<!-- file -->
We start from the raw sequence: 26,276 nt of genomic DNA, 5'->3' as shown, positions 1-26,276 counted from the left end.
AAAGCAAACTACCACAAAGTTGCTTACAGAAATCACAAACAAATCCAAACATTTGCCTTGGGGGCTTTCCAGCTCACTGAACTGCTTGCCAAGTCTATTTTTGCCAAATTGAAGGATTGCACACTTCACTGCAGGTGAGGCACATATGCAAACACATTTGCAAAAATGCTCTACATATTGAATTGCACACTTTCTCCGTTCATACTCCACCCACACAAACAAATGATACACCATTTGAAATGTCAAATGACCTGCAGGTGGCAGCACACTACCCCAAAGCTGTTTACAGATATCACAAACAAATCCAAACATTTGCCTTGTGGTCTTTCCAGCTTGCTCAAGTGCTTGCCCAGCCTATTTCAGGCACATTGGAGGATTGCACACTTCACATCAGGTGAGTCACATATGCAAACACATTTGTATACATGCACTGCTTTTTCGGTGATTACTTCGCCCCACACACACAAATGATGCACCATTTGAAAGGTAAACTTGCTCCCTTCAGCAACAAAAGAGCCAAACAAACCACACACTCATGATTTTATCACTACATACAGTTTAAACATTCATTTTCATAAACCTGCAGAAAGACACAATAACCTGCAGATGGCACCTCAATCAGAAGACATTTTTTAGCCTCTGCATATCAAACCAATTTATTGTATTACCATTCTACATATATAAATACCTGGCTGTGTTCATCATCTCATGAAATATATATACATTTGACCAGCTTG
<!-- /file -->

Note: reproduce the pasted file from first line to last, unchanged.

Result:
We start from the raw sequence: 26,276 nt of genomic DNA, 5'->3' as shown, positions 1-26,276 counted from the left end.
AAAGCAAACTACCACAAAGTTGCTTACAGAAATCACAAACAAATCCAAACATTTGCCTTGGGGGCTTTCCAGCTCACTGAACTGCTTGCCAAGTCTATTTTTGCCAAATTGAAGGATTGCACACTTCACTGCAGGTGAGGCACATATGCAAACACATTTGCAAAAATGCTCTACATATTGAATTGCACACTTTCTCCGTTCATACTCCACCCACACAAACAAATGATACACCATTTGAAATGTCAAATGACCTGCAGGTGGCAGCACACTACCCCAAAGCTGTTTACAGATATCACAAACAAATCCAAACATTTGCCTTGTGGTCTTTCCAGCTTGCTCAAGTGCTTGCCCAGCCTATTTCAGGCACATTGGAGGATTGCACACTTCACATCAGGTGAGTCACATATGCAAACACATTTGTATACATGCACTGCTTTTTCGGTGATTACTTCGCCCCACACACACAAATGATGCACCATTTGAAAGGTAAACTTGCTCCCTTCAGCAACAAAAGAGCCAAACAAACCACACACTCATGATTTTATCACTACATACAGTTTAAACATTCATTTTCATAAACCTGCAGAAAGACACAATAACCTGCAGATGGCACCTCAATCAGAAGACATTTTTTAGCCTCTGCATATCAAACCAATTTATTGTATTACCATTCTACATATATAAATACCTGGCTGTGTTCATCATCTCATGAAATATATATACATTTGACCAGCTTG